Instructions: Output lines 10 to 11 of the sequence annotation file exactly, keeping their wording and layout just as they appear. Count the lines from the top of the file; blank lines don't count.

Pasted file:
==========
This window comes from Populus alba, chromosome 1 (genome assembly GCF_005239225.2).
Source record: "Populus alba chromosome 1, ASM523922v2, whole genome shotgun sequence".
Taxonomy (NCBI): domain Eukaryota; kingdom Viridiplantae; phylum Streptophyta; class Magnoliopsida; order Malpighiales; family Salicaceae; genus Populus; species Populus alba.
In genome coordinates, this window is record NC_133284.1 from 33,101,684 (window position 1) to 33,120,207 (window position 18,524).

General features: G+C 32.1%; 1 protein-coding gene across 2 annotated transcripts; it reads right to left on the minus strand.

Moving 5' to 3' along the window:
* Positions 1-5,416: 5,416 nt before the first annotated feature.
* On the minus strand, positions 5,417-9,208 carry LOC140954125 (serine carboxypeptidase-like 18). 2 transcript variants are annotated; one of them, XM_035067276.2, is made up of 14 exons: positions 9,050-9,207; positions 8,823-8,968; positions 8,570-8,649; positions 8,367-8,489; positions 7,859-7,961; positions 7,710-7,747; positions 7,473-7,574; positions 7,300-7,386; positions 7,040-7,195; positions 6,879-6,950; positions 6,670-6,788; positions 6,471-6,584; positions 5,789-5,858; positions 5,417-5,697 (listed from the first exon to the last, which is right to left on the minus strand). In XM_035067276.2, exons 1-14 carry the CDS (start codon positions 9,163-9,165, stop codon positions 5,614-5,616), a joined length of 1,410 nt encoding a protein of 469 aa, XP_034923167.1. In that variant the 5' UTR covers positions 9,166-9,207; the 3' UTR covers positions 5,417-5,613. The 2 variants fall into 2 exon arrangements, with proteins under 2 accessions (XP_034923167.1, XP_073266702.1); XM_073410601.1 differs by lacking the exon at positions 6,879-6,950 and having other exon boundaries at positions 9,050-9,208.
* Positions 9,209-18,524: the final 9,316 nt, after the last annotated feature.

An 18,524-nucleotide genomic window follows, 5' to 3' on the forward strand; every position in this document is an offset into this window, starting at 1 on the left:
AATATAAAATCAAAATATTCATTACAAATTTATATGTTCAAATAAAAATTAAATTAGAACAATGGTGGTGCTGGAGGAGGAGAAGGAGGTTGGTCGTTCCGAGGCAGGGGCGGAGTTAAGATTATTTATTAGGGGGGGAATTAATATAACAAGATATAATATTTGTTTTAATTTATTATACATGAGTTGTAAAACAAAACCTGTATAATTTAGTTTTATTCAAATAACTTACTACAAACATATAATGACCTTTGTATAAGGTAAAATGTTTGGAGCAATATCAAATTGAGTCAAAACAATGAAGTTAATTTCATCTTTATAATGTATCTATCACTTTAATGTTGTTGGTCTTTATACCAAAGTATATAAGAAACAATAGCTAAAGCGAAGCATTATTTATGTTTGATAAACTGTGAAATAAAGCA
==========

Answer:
An 18,524-nucleotide genomic window follows, 5' to 3' on the forward strand; every position in this document is an offset into this window, starting at 1 on the left:
AATATAAAATCAAAATATTCATTACAAATTTATATGTTCAAATAAAAATTAAATTAGAACAATGGTGGTGCTGGAGGAGGAGAAGGAGGTTGGTCGTTCCGAGGCAGGGGCGGAGTTAAGATTATTTATTAGGGGGGGAATTAATATAACAAGATATAATATTTGTTTTAATTTATTATACATGAGTTGTAAAACAAAACCTGTATAATTTAGTTTTATTCAAATAACTTACTACAAACATATAATGACCTTTGTATAAGGTAAAATGTTTGGAGCAATATCAAATTGAGTCAAAACAATGAAGTTAATTTCATCTTTATAATGTATCTATCACTTTAATGTTGTTGGTCTTTATACCAAAGTATATAAGAAACAATAGCTAAAGCGAAGCATTATTTATGTTTGATAAACTGTGAAATAAAGCA